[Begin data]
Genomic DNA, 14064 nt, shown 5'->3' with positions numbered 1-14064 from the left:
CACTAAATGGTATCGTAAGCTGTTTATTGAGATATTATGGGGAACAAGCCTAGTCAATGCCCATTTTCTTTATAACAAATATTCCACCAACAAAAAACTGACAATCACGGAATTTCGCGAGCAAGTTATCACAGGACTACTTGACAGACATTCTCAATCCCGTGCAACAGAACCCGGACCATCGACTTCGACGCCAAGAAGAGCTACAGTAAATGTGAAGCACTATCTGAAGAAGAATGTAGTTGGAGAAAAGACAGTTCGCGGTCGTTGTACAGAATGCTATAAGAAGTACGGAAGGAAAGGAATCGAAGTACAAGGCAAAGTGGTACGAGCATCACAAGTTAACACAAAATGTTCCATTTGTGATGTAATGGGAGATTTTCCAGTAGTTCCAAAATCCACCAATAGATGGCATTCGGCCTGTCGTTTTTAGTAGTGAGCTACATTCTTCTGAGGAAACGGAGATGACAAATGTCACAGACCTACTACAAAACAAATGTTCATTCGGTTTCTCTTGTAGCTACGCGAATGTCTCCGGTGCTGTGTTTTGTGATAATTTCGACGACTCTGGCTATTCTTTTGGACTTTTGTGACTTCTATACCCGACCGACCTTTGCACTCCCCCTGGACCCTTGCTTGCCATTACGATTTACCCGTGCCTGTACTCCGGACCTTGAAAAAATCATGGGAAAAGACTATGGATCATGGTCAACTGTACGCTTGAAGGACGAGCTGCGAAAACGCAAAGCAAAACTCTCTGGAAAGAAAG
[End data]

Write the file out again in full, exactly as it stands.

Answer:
Genomic DNA, 14064 nt, shown 5'->3' with positions numbered 1-14064 from the left:
CACTAAATGGTATCGTAAGCTGTTTATTGAGATATTATGGGGAACAAGCCTAGTCAATGCCCATTTTCTTTATAACAAATATTCCACCAACAAAAAACTGACAATCACGGAATTTCGCGAGCAAGTTATCACAGGACTACTTGACAGACATTCTCAATCCCGTGCAACAGAACCCGGACCATCGACTTCGACGCCAAGAAGAGCTACAGTAAATGTGAAGCACTATCTGAAGAAGAATGTAGTTGGAGAAAAGACAGTTCGCGGTCGTTGTACAGAATGCTATAAGAAGTACGGAAGGAAAGGAATCGAAGTACAAGGCAAAGTGGTACGAGCATCACAAGTTAACACAAAATGTTCCATTTGTGATGTAATGGGAGATTTTCCAGTAGTTCCAAAATCCACCAATAGATGGCATTCGGCCTGTCGTTTTTAGTAGTGAGCTACATTCTTCTGAGGAAACGGAGATGACAAATGTCACAGACCTACTACAAAACAAATGTTCATTCGGTTTCTCTTGTAGCTACGCGAATGTCTCCGGTGCTGTGTTTTGTGATAATTTCGACGACTCTGGCTATTCTTTTGGACTTTTGTGACTTCTATACCCGACCGACCTTTGCACTCCCCCTGGACCCTTGCTTGCCATTACGATTTACCCGTGCCTGTACTCCGGACCTTGAAAAAATCATGGGAAAAGACTATGGATCATGGTCAACTGTACGCTTGAAGGACGAGCTGCGAAAACGCAAAGCAAAACTCTCTGGAAAGAAAG